Luxury Hotels

Elements that make a luxury hotel, in the USA

One-bit donuts, with fresh berries

One-bite donuts, with fresh berries

You know you are back in the great US of A when you see a statue of George Washington, as above, and this one happens to be in Boston’s Public Garden (by Thomas Ball, it was dedicated on July 3rd, 1869). You also know if you are back in the USA if you come across doughnuts, as in England, spelled as donuts. Apparently, however you spell them, they are beginning to replace macaroons here (and macaroons, in their turn, caused a downswing in cupcakes). Why on earth, asks the gal, are there sudden crazes for such bad-for-you one-bite sweetnesses? A wedding reception at The Hay-Adams Hotel in Washington DC, the other day, had a whole wall of help-yourself donuts. At the premier luxury hotel on the south side of Public Garden, Four Seasons Boston, it was four small donuts, with a bottle of Evian and two raspberries, that constituted the in-room welcome.

Coffee, tea and pastries for a pre-breakfast snack

Coffee, tea and pastries for a pre-breakfast snack

Let me look at some of the elements that make the Four Seasons brand what it is, today. A day before arriving I was emailed a pre-arrival check-in facility, which I noted, did what was necessary but, unlike some other brands’ pre-arrival communications, there did not seem to be a choose-your-room capability, but that was just fine. How would I know, before arrival, which room I might like? As it happened I was given one of the new ‘mock-up’ or trial rooms, being redone by BAMO, with more than a little bit of tweaking by the 274-room hotel’s owners. See what my room looked like, in the video below. I loved the bright sparks of sunflower yellow, and the fact that one window opened, not much but enough to let in lots of fresh air.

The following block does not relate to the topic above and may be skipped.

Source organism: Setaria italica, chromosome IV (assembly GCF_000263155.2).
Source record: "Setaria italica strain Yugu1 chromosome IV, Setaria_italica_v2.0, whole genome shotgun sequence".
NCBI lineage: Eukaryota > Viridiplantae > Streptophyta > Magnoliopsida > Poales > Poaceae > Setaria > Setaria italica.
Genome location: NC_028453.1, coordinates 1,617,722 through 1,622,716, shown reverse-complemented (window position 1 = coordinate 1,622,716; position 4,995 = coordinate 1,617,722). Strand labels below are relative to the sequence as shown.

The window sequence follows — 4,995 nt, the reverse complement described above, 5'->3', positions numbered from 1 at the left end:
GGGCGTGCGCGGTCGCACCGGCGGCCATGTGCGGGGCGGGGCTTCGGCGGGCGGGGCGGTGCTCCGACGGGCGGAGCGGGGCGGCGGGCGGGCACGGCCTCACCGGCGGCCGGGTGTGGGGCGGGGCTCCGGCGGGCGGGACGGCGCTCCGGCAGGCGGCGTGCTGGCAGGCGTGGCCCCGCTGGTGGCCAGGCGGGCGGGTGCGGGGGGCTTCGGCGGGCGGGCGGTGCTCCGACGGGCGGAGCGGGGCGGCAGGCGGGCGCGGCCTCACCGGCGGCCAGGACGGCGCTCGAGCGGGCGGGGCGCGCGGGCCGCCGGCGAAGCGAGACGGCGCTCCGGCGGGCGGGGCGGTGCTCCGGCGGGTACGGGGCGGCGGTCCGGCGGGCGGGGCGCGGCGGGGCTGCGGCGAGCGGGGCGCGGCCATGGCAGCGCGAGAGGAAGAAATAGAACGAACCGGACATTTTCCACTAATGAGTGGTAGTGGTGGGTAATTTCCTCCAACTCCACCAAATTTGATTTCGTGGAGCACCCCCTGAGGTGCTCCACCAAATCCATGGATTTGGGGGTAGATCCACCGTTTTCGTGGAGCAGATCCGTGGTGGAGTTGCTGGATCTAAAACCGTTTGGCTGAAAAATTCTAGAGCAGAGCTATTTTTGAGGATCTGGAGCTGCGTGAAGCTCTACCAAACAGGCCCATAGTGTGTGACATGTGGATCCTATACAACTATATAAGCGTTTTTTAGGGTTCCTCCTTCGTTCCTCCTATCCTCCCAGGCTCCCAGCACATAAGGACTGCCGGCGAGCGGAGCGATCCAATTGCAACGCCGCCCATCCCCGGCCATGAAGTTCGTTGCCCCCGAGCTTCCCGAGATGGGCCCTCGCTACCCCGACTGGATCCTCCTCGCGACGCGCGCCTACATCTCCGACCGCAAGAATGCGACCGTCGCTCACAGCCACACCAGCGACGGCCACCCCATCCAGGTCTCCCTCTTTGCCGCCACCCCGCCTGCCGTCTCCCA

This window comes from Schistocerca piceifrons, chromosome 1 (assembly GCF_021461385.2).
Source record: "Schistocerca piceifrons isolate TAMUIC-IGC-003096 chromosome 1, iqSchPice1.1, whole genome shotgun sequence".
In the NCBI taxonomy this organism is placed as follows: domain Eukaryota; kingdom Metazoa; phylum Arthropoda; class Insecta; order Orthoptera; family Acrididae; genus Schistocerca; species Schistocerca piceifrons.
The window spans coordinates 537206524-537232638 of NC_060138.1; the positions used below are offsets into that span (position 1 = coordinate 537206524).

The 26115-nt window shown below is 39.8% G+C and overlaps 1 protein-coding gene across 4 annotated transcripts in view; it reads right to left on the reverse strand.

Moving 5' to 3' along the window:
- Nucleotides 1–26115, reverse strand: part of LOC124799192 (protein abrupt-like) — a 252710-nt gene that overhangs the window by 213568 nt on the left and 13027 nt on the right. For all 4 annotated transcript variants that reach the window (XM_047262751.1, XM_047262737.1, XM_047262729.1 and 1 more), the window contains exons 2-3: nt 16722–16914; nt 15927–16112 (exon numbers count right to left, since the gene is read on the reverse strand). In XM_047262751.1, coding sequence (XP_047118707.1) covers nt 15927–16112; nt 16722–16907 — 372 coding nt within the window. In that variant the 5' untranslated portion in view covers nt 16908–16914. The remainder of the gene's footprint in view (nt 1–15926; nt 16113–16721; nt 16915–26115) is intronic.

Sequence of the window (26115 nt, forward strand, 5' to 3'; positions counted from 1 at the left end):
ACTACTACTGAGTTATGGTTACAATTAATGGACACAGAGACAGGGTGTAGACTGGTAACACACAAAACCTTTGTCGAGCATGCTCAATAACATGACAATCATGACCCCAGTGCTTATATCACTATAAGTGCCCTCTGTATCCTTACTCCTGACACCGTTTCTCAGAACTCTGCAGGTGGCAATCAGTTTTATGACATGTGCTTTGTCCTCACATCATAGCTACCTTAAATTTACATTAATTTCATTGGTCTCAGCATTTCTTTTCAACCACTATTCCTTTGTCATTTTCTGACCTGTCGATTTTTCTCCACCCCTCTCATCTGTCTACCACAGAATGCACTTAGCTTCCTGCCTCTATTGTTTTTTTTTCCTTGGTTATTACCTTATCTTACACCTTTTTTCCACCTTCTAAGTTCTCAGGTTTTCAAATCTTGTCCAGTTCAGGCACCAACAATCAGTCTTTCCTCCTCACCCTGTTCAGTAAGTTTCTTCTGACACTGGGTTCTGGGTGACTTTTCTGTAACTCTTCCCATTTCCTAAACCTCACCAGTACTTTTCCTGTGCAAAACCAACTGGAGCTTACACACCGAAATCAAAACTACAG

The right newspaper, in a stylish black damask bag, today's weather attached

The right newspaper, in a stylish black damask bag, today’s weather attached

Obviously, being Four Seasons, WiFi was free (unlike some other five-star hotels in Boston). The bed was perfect, as was sound-proofing. Early morning coffee, available in the lobby, was really flavourful, which is rare in pre-made, pump pot brown liquids available in some hotels around the world – and here, generously, there was also a pile of fresh-baked pastries, all for free. There were stacks of serious newspapers, again complimentary, and, much to my surprise, a copy of my favourite Financial Times was, without my asking, hanging outside my door, in a stylish black-damask fabric bag, with today’s weather forecast stuck on it.

Fried eggs cannot come unadorned

Fried eggs cannot come unadorned

After an early workout, in the 24/7 gym up on the eighth floor rooftop, it was breakfast time. There was no buffet, but I guess that the many bankers and businessmen (said intentionally, there were no other obviously-business women in the Bristol all-day dining) and all the others did not want to leave their suited-but-tieless discussions to go to a table to help themselves. The coffee, in a big shiny Alfi pot, was again full of flavour. And, as always in the USA, the kitchen found it impossible to send out my simple order for eggs without decorating them with hash browns, and tomatoes. There are some national characteristics that international visitors just cannot change, but that is one of the joys of travelling the globe. And now see the video, below.